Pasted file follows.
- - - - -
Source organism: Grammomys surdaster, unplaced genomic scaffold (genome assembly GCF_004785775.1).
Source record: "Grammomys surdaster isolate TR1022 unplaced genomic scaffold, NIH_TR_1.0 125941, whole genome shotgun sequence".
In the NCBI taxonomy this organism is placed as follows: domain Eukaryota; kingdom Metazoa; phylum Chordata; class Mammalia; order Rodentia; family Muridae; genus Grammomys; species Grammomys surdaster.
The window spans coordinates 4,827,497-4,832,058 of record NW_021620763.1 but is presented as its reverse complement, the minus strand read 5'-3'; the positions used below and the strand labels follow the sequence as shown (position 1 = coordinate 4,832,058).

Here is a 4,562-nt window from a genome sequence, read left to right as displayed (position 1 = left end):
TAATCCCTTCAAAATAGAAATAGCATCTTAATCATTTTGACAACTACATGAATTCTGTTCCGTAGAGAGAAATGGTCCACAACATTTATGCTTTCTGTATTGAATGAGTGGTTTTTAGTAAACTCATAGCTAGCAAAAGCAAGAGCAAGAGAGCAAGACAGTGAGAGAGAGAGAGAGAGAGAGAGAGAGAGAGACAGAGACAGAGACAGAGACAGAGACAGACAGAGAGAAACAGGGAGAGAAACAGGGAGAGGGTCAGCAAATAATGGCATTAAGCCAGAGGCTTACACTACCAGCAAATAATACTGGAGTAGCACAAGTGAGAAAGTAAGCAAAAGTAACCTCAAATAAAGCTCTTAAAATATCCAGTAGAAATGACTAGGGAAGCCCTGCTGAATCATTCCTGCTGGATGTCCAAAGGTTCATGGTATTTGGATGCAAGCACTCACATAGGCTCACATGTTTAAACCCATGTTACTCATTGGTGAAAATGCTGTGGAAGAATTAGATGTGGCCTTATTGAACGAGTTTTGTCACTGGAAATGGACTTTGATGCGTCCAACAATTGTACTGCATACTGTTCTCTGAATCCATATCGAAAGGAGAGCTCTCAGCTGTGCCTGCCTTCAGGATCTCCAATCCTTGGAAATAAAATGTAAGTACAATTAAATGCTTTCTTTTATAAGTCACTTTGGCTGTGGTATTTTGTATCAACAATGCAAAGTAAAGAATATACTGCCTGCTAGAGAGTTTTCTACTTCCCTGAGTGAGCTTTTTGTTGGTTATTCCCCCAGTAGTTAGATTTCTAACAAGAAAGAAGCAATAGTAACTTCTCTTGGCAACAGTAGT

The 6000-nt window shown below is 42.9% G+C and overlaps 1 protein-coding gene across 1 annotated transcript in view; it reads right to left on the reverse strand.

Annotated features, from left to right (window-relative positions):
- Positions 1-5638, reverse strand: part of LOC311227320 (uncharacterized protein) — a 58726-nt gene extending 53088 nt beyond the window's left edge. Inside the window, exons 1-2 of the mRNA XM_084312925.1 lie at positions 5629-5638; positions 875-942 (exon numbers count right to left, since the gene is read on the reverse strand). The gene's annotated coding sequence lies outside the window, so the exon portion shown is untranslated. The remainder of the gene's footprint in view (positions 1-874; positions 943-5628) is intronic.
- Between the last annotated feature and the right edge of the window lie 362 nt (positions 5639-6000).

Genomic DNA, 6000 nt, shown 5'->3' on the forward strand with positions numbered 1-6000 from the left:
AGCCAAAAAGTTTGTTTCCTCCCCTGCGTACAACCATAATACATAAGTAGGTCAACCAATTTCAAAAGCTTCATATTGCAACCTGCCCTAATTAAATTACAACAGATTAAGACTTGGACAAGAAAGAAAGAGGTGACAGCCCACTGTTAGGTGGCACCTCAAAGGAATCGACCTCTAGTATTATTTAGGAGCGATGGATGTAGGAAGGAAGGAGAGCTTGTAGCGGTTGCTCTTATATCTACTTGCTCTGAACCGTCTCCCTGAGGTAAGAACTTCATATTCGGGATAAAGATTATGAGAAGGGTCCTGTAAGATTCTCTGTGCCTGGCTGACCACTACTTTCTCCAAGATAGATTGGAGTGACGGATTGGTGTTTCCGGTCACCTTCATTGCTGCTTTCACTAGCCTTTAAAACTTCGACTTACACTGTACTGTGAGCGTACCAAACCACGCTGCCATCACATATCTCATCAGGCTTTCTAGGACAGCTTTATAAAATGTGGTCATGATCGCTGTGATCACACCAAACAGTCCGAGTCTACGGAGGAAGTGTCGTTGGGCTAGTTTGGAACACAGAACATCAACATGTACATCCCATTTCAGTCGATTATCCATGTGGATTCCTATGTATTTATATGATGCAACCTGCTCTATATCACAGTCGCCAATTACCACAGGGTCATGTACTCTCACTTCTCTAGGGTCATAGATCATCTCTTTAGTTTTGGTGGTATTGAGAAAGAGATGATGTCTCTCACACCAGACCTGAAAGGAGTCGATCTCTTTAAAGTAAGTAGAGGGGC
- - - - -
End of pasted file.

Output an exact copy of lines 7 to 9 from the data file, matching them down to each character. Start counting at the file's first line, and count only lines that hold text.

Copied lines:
The 6000-nt window shown below is 42.9% G+C and overlaps 1 protein-coding gene across 1 annotated transcript in view; it reads right to left on the reverse strand.

Annotated features, from left to right (window-relative positions):
- Positions 1-5638, reverse strand: part of LOC311227320 (uncharacterized protein) — a 58726-nt gene extending 53088 nt beyond the window's left edge. Inside the window, exons 1-2 of the mRNA XM_084312925.1 lie at positions 5629-5638; positions 875-942 (exon numbers count right to left, since the gene is read on the reverse strand). The gene's annotated coding sequence lies outside the window, so the exon portion shown is untranslated. The remainder of the gene's footprint in view (positions 1-874; positions 943-5628) is intronic.